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Homeward Street Journal

Page 1, above the fold, of the current May & June, 2017 HSJ
The Homeward Street Journal, a slim bimonthly publication that has been around for twenty years, has as its stated mission one of  "[alleviating] miscommunication between communities by educating the public about housing and poverty issues, and by giving homeless people a voice in the public forum."

Its REAL mission, at least in recent years, is clearly something different than the above, but is no less noble -- indeed, it is MORE noble. It wants homeless people in Greater Sacramento to have better lives and a pathway to get housing in the near future.

There are problems with HSJ in that it can be skimpy and dumpy and badly edited [in the current issue for May and June 2017, the mayor's first name is misspelled. Whoops.] and it will often fill what little space there is in the publication with articles that have absolutely nothing to do with Sacramento.. In the current edition the headline has to do with something going on in the legislature in Oregon. States operate independently; what may be happening in Oregon is fully apart from the hopes and dreams of California homeless folk surviving on the streets in Sacramento county.

A major positive thing about the publication is that a piece by Suzanne Hastings is often published in HSJ. Hastings writes in high-style. Her pieces are evocative, colorful, quirky, magical and delicious when she is in top form, as she nearly is in the current issue with her bottom-of-the-front-page piece, titled "Stake-Down 2017: 'Where am I supposed to Live'"

Here, the first paragraph from "Stake-Down 2017":
An ancient now dark neon "Diet Pepsi" sign sits frozen in mid revolution. The kind of sign that was prevalent in the 50's and 60's. It is all that's left of the Torpedo diner that once stood here. The normally vacant lot at 12th and C Streets was for a few hours to be turned into a small community.
A few edits, and what Hastings writes would be consistently brilliant: In the opening paragraph, above, I'm not keen on use of the word "ancient," though I don't have an alternate word in mind; "now dark" should be hyphenated; Diet Pepsi needn't be in quotes; And as for the last sentence, the lot was turned into a venue for the community; it wasn't turned into the community, itself.

Another problem the publication has is its cartoonish fonts.

At right is the headline used for Hastings' piece, which is a meaningful article-with-commentary about an event held for the purpose of aiding homeless people in knowing some or their rights, and for those who attended to bond such that they could forward the effort of getting housing. While we're told it was not a wholly serious function -- there was food! music! poetry! comedy! -- it certainly wasn't a cartoon.

There are places on-line where fonts can be purchased or, sometimes, had for free. Homeward Street Journal should upgrade its appearance. I think that Paula Lomazzi, the unaccredited Editor in Chief, should try to improve the publication's appearance. "How it looks" is not unimportant. Readers of HSJ make determinations about how serious and accurate and professional the publication is by the aesthetics.

Speaking of Paula, in the current issue of HSJ, she is the author of an important story about Mayor Darrell Steinberg and Joan Burke, L&F Director of Advocacy, joining forces in hope of enlarging the number of beds for homeless folk by changing current law such that perhaps 20 churches could each provide sleep space for perhaps 20 homeless people. Sleeping out on the street can be dangerous and it can be a bear. It is hard to work to create a better life for oneself if you haven't had a good-night's sleep after you open your eyes in the morning.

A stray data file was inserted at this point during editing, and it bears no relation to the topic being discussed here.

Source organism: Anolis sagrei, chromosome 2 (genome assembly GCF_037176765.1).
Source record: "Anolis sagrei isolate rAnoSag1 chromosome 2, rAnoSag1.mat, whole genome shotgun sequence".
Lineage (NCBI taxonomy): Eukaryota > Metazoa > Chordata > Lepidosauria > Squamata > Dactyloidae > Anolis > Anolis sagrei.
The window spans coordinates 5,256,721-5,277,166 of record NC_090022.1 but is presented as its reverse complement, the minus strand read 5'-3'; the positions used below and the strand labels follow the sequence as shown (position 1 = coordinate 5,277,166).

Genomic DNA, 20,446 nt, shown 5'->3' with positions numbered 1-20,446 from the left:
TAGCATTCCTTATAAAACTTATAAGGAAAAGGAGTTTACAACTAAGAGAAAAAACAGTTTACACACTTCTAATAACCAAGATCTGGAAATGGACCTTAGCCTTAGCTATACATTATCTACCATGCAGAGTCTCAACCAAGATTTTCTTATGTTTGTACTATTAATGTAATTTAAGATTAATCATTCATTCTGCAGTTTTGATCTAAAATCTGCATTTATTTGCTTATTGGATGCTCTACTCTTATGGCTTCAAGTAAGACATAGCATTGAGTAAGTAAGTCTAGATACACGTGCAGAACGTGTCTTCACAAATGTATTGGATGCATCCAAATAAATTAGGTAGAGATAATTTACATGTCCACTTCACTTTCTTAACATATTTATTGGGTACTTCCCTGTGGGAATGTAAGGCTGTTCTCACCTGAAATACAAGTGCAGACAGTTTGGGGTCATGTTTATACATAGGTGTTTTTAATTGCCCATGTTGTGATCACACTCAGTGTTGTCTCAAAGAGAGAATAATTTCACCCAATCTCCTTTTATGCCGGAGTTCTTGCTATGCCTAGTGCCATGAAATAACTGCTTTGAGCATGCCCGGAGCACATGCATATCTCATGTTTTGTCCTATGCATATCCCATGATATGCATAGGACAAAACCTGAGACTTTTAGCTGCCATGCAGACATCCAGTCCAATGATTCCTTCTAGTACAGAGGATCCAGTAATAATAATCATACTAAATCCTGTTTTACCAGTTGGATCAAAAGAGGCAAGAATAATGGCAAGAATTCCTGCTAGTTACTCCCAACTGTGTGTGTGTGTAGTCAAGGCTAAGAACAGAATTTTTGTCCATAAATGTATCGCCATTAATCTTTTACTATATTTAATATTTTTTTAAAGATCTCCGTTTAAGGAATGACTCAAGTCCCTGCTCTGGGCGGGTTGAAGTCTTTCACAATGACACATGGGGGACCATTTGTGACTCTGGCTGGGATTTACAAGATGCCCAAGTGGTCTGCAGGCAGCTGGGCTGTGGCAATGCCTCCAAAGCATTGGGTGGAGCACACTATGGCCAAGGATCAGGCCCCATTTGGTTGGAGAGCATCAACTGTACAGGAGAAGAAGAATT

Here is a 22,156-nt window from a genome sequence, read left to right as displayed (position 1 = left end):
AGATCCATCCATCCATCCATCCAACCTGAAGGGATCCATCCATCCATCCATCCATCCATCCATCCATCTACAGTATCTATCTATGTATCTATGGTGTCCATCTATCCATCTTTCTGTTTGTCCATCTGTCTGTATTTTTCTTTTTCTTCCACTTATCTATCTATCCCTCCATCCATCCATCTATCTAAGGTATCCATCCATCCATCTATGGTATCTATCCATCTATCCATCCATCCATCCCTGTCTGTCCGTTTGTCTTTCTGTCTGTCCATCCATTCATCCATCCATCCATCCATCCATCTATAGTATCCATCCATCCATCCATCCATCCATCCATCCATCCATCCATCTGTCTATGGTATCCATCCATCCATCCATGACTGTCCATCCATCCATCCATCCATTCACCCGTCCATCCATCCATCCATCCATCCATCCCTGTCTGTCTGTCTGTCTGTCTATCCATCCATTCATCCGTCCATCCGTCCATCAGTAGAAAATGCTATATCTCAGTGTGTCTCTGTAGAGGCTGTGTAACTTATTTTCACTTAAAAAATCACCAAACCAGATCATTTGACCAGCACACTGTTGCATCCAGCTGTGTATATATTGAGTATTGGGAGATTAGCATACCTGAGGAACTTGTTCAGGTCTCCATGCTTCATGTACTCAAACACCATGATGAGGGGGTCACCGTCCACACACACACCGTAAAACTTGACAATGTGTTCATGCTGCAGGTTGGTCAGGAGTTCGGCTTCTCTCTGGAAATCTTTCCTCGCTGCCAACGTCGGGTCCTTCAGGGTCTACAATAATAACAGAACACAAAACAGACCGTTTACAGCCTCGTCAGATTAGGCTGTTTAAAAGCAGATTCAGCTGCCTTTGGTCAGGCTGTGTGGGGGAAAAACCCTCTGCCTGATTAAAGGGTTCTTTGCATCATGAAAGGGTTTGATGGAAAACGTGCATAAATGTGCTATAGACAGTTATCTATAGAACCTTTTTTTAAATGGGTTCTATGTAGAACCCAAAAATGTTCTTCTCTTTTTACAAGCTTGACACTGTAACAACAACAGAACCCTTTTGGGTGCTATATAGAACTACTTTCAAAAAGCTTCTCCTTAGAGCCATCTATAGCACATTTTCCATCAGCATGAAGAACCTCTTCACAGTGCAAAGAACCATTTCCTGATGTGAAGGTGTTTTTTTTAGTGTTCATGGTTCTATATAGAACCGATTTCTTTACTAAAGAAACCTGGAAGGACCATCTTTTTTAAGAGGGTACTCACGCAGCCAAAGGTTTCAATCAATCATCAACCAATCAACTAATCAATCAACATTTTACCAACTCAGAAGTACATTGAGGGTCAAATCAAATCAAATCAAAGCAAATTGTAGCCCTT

I think the church sleep space article -- that included mention of other important efforts to create increased night-shelter space for homeless folk -- is excellent and should not have been buried on page five.

In an important area, I have disagreements with Homeward Street Journal, generally. HSJ is the product of way, way, way, way far-leftist politics.

We are told on the upper-righthand corner of the 7th page in the current issue of HSJ -- and, no doubt there in the past many dozens of issues -- that ...
Homeward Street Journal has been publishing since 1997 as a nonprofit project of the Sacramento Homeless Organizing Committee, which is a member of the Sacramento Housing Alliance.
SHOC, an organization that Paula Lomazzi heads is (or was) staunchly Stalinist Communist. SHOC came into being after the California Communist Party disintegrated in the 1980s and a Stalinist group from that party, headed by Nelson Peery, created a new group called, simply, the Organizing Committee. Subgroups of the Organizing Committee were identifiable by (1) The city where they were centered and (2) by the grouping of people they concentrated on. Thus SACRAMENTO HOMELESS ORGANIZING COMMITTEE is the name that Paula's group was given (years before Paula came along to be its head person).

Now, to be a true Stalinist Communist you have to be readily in favor of murdering ten or a hundred million people, now and then. I do not believe Paula favors most -- and maybe none -- of the tenets of the Stalinist variant of Communism. She hasn't even murdered anybody that I know of. I have suggested to Paula that she should abandon SHOC or DESTROY IT IF SHE CAN, MERCIFULLY BLOW IT UP and create a new, wholesome charity that has no connection whatever to stinking Stalinist Communism, but she has not done that. Shame on you, Paula.


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